Neda Dana-Haeri is very passionate about her Persian cultural heritage; she remembers her father used to quote excerpts from Ferdowsi’s The Book of Kings from memory, she describes the Book of Kings as the nationalistic epic of pre-islamic Iran. Coming from an academic family Neda studied psychology at University College London; she expected herself to be a serious professional and for years pursued a career as a marketing consultant, until the “Simorgh” plucked her from the business world and cast her into the infinity of the colour turquoise. Simorgh(Phoenix), who perpetually inspires Neda, translates from Persian as 30 birds and is the symbol of eternal rebirth and the complete circle of life.
Since completing her Fine Art degree at the Sir John Cass School of Art in London, she has not stopped painting in acrylic, ink and oil, her previous exhibition titles define the psyche of her work Colourscape, Resonances, and Colours of Esfahan. Neda reads the poets of the past Rumi, Hafez and Farid-Uddin Attar—she reads in Persian but to English friends recommends the Attar and Hafez translations by Dick Davies. The words morph into symbolic colours and abstract themes, turquoise for Persia, crimson for enlightenment, a moon for beauty and the beloved, feathers for ephemerality and weightlessnessbut also for enlightenment by the Simorgh.Her work is based on what she calls “cultural memory and personal memory”, she says “re-reading the poems refreshes the memory as eventsnever end, they are always with you, the memory is now and changes every moment”.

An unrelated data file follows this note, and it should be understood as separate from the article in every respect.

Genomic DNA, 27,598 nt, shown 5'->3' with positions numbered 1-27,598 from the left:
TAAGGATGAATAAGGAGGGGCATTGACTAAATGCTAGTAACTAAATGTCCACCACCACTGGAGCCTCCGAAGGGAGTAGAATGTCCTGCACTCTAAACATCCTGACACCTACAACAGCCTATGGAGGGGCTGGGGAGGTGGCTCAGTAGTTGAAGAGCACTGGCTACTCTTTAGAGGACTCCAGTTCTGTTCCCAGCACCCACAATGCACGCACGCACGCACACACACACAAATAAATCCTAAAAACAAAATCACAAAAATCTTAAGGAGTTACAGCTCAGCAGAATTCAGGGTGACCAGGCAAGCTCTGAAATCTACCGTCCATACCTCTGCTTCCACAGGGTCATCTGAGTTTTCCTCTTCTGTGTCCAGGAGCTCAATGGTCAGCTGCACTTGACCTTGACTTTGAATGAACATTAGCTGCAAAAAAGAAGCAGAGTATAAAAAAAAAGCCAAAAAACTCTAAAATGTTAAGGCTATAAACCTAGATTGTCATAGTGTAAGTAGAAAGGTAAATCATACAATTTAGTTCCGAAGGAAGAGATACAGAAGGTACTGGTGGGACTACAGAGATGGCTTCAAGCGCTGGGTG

Somehow Neda’sphilosophical element and her interest in the contemporary poetry of Tajalli(Taj) Keshavarz are fused together. Keshavarz, also a Professor in biochemical engineering,is inspired by ancient Egyptian, Indian and Persian philosophy. In collaboration, Neda and Tajhave published a book, paintings inspired by poems and poems inspired by paintings Unbound Expressions; when questioned which is which Neda replies “I can’t remember”, clearly demonstrating the degree of fusion and her theory of collective memory. The Unbound Expressions are in three languages English, Persian (Farsi), and the painted language.
Neda’s art takes her travelling, she has done residencies in Japan where she painted in ink on rice paper scrolls, the scrolls are symbolic of unfolding secrets and the black ink a reference to the ornamental calligraphy of the past. In India she was in thrall, allowing the influencesto soak in and come out her way, which was recording her journey around Jodhpur vertically on planks of wood, with elements of collage, calligraphy, painting and colour.
Neda lives in London’s West Hampstead and is still setting up her new studio in Bow Art Studios in Royal Albert Wharf; last year she exhibited in the magnificent atrium of the lifestyle club Grace-Belgravia, the scale of which suited the echoes inherent in her work. Presently Neda is not working towards a particular exhibition, true to Sufi philosophy she waits for it to come to her.